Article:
Another one done and dusted

When life gives you prawns……. make sushi

sushi

You don’t need to be told when it’s Boxing Day in Australia, you just need to walk around the streets and get a whiff of all the rotting prawn heads in the suburban garbage bins. Australians stayed true to the idea of a hot christmas lunch for a long time until the people in charge of the kitchens for the day realised what a ridiculous idea it actually was. So these days most people are happy to serve up some salads with a leg of ham cooked on the bbq, some chicken or turkey and a big platter of cold seafood  served on ice.

That is the people willing to stand in line at the seafood co-op from 5am in the morning. Daz went at 7am on his way to work and said the line was too long so I wandered down at about 10am and I was second in line. Go me. I said to the guy in front of me – it’s better than I thought it would be and he said – it’s better than last year – and I thought – how can it be much better mate, you’re first in the bloody line!

Anyway, you know what prawns are like – peas. You start off with a clothes basket full of them but by the time you finish peeling them you’ve got about enough to make a sandwich. So I figured I’d get enough, which of course didn’t get eaten so today they turned up as sushi. Any left over will go to the dog (aka Chicken Little, lol, she would be highly offended if she knew I called her The Dog).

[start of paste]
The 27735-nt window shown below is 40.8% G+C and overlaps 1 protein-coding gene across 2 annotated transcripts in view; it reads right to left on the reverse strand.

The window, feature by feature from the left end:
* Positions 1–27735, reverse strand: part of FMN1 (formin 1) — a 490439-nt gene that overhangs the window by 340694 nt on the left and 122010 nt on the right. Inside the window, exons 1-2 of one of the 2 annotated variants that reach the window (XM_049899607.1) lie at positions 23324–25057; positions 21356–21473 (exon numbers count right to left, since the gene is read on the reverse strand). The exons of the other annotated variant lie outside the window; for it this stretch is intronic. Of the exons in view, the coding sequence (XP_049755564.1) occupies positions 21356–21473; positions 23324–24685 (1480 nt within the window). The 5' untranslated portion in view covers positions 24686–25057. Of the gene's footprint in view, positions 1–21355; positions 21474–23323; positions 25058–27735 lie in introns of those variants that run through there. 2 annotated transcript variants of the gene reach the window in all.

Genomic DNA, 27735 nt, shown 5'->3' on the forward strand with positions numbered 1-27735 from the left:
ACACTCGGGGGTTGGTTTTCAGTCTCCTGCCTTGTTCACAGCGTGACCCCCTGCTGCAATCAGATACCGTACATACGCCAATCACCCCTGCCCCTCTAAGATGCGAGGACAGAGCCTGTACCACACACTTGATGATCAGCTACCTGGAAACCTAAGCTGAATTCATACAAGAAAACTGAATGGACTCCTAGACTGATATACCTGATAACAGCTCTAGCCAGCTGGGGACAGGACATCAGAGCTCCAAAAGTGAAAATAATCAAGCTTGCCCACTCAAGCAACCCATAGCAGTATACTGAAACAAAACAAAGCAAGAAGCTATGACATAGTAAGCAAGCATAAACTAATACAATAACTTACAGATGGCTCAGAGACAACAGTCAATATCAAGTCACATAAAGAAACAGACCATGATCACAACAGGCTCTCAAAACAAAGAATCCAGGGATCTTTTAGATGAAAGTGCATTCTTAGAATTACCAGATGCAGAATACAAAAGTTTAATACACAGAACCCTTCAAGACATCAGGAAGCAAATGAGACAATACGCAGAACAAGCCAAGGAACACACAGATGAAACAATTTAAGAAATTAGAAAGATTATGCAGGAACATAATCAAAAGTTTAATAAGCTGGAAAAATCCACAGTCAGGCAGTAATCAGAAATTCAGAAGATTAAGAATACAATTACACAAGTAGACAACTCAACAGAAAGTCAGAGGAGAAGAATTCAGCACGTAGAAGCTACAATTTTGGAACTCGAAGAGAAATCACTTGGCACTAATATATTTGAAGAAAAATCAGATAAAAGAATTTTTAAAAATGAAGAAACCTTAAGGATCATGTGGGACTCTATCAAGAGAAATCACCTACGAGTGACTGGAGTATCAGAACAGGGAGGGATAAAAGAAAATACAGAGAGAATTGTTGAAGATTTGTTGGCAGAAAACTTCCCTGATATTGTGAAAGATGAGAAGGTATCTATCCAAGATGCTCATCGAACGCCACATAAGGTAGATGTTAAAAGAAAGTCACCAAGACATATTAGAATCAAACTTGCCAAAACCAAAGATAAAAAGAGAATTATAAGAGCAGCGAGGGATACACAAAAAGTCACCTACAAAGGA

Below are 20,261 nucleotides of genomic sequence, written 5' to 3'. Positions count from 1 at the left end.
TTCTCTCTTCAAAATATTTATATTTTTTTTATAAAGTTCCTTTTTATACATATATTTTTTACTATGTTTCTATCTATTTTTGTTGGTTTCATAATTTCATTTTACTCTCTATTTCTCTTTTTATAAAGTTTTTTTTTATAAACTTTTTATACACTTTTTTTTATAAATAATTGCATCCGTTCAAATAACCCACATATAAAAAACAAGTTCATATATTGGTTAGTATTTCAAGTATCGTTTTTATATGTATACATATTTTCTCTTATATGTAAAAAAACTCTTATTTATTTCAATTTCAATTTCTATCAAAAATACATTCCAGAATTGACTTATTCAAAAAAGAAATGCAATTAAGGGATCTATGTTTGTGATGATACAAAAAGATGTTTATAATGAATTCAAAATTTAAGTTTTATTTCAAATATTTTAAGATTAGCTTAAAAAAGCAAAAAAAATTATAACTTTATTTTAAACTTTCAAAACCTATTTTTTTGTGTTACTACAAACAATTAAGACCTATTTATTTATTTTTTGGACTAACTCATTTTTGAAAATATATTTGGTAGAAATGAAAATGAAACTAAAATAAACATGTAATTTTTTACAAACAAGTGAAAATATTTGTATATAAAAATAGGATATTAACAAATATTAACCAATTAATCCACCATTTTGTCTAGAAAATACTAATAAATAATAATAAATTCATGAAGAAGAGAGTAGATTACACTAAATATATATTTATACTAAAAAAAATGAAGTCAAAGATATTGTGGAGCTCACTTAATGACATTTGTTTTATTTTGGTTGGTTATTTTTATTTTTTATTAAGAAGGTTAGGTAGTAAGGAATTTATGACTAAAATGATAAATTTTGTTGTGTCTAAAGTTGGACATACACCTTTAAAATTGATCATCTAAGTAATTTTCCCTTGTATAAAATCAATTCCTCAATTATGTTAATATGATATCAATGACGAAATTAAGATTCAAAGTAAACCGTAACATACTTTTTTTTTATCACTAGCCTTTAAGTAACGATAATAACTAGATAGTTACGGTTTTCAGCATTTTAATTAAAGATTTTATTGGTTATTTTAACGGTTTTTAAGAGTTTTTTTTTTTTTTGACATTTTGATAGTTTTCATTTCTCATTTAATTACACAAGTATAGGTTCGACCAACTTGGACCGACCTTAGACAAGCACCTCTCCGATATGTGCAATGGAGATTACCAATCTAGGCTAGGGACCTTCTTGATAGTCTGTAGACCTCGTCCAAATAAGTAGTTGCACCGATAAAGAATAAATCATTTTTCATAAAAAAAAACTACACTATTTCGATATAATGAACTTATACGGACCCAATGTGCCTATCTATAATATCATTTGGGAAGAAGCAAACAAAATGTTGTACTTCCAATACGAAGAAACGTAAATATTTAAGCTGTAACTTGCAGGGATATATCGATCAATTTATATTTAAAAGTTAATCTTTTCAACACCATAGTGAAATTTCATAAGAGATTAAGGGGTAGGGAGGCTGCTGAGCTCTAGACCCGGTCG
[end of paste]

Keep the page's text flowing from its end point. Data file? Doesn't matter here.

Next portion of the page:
It’s funny really because Christmas day here was cold and wet and windy and way too cold to eat outside. We could have done with a big roast dinner.

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3 thoughts on “Another one done and dusted

  1. My father likes shrimp, as we call it, so we eat far too much of it daily for me to want to eat it on special occasions. Sushi is a good way to serve cooked shrimp, though purists like to boast of eating the raw stuff, which I won’t do. I’ve cleaned and shelled enough shrimp to know what’s inside those little buggers.

    • Lol – my daughter shuddered and called them maggots of the sea when I offered her one the other day. I try not to think about what they might have eaten down at the bottom of the river and they have to be well washed with all the poo tube gone – can’t believe some people eat that! They’re very expensive here so we don’t have them often – can be over $30 a kilo – places have started selling ones from Vietnam and Thailand which are cheaper but I try to support local when I can but sometimes if they’re selling overseas ones for $13 a kilo it’s hard to knock them back.

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